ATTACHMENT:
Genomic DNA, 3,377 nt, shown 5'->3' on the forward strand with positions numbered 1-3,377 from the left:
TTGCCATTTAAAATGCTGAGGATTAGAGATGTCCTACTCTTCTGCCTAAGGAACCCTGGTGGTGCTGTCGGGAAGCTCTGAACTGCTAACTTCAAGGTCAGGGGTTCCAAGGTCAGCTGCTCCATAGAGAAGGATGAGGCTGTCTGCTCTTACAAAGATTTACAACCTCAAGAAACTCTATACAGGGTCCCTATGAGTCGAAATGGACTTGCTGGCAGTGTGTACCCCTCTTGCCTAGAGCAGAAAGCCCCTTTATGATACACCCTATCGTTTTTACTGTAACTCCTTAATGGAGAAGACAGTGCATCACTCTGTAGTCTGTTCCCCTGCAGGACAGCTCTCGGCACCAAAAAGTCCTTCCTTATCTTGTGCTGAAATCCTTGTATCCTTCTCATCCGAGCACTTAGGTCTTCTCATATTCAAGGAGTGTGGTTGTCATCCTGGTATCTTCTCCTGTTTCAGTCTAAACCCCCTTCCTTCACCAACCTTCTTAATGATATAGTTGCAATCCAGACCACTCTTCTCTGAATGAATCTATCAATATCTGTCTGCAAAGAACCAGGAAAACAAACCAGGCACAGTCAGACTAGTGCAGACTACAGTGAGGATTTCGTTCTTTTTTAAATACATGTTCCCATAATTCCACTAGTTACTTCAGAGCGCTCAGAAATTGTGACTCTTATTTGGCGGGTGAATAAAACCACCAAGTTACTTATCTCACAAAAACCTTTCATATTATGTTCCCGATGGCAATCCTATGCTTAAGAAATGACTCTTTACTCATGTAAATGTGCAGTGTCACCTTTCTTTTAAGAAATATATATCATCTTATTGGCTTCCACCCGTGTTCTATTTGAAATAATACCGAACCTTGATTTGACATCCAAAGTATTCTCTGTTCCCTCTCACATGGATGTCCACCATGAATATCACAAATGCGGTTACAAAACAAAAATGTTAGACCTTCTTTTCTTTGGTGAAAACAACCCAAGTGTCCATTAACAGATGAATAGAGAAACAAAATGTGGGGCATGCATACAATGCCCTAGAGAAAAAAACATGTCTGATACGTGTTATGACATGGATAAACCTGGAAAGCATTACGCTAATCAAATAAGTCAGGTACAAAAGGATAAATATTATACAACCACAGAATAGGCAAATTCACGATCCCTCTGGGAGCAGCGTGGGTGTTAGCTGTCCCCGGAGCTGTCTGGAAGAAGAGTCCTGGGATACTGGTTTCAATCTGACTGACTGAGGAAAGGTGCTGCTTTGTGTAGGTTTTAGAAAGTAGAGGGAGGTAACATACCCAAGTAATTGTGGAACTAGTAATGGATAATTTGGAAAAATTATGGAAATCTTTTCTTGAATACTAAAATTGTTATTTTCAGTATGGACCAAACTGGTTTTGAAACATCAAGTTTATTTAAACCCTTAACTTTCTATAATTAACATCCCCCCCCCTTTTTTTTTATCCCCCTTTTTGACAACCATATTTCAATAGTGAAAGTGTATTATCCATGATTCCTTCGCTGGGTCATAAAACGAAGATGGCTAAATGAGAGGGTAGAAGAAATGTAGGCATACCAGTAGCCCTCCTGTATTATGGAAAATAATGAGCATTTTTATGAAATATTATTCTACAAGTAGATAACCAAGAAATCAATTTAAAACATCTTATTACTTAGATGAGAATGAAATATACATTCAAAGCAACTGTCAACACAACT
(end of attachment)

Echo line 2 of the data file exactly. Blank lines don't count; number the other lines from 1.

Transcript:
TTGCCATTTAAAATGCTGAGGATTAGAGATGTCCTACTCTTCTGCCTAAGGAACCCTGGTGGTGCTGTCGGGAAGCTCTGAACTGCTAACTTCAAGGTCAGGGGTTCCAAGGTCAGCTGCTCCATAGAGAAGGATGAGGCTGTCTGCTCTTACAAAGATTTACAACCTCAAGAAACTCTATACAGGGTCCCTATGAGTCGAAATGGACTTGCTGGCAGTGTGTACCCCTCTTGCCTAGAGCAGAAAGCCCCTTTATGATACACCCTATCGTTTTTACTGTAACTCCTTAATGGAGAAGACAGTGCATCACTCTGTAGTCTGTTCCCCTGCAGGACAGCTCTCGGCACCAAAAAGTCCTTCCTTATCTTGTGCTGAAATCCTTGTATCCTTCTCATCCGAGCACTTAGGTCTTCTCATATTCAAGGAGTGTGGTTGTCATCCTGGTATCTTCTCCTGTTTCAGTCTAAACCCCCTTCCTTCACCAACCTTCTTAATGATATAGTTGCAATCCAGACCACTCTTCTCTGAATGAATCTATCAATATCTGTCTGCAAAGAACCAGGAAAACAAACCAGGCACAGTCAGACTAGTGCAGACTACAGTGAGGATTTCGTTCTTTTTTAAATACATGTTCCCATAATTCCACTAGTTACTTCAGAGCGCTCAGAAATTGTGACTCTTATTTGGCGGGTGAATAAAACCACCAAGTTACTTATCTCACAAAAACCTTTCATATTATGTTCCCGATGGCAATCCTATGCTTAAGAAATGACTCTTTACTCATGTAAATGTGCAGTGTCACCTTTCTTTTAAGAAATATATATCATCTTATTGGCTTCCACCCGTGTTCTATTTGAAATAATACCGAACCTTGATTTGACATCCAAAGTATTCTCTGTTCCCTCTCACATGGATGTCCACCATGAATATCACAAATGCGGTTACAAAACAAAAATGTTAGACCTTCTTTTCTTTGGTGAAAACAACCCAAGTGTCCATTAACAGATGAATAGAGAAACAAAATGTGGGGCATGCATACAATGCCCTAGAGAAAAAAACATGTCTGATACGTGTTATGACATGGATAAACCTGGAAAGCATTACGCTAATCAAATAAGTCAGGTACAAAAGGATAAATATTATACAACCACAGAATAGGCAAATTCACGATCCCTCTGGGAGCAGCGTGGGTGTTAGCTGTCCCCGGAGCTGTCTGGAAGAAGAGTCCTGGGATACTGGTTTCAATCTGACTGACTGAGGAAAGGTGCTGCTTTGTGTAGGTTTTAGAAAGTAGAGGGAGGTAACATACCCAAGTAATTGTGGAACTAGTAATGGATAATTTGGAAAAATTATGGAAATCTTTTCTTGAATACTAAAATTGTTATTTTCAGTATGGACCAAACTGGTTTTGAAACATCAAGTTTATTTAAACCCTTAACTTTCTATAATTAACATCCCCCCCCCTTTTTTTTTATCCCCCTTTTTGACAACCATATTTCAATAGTGAAAGTGTATTATCCATGATTCCTTCGCTGGGTCATAAAACGAAGATGGCTAAATGAGAGGGTAGAAGAAATGTAGGCATACCAGTAGCCCTCCTGTATTATGGAAAATAATGAGCATTTTTATGAAATATTATTCTACAAGTAGATAACCAAGAAATCAATTTAAAACATCTTATTACTTAGATGAGAATGAAATATACATTCAAAGCAACTGTCAACACAACT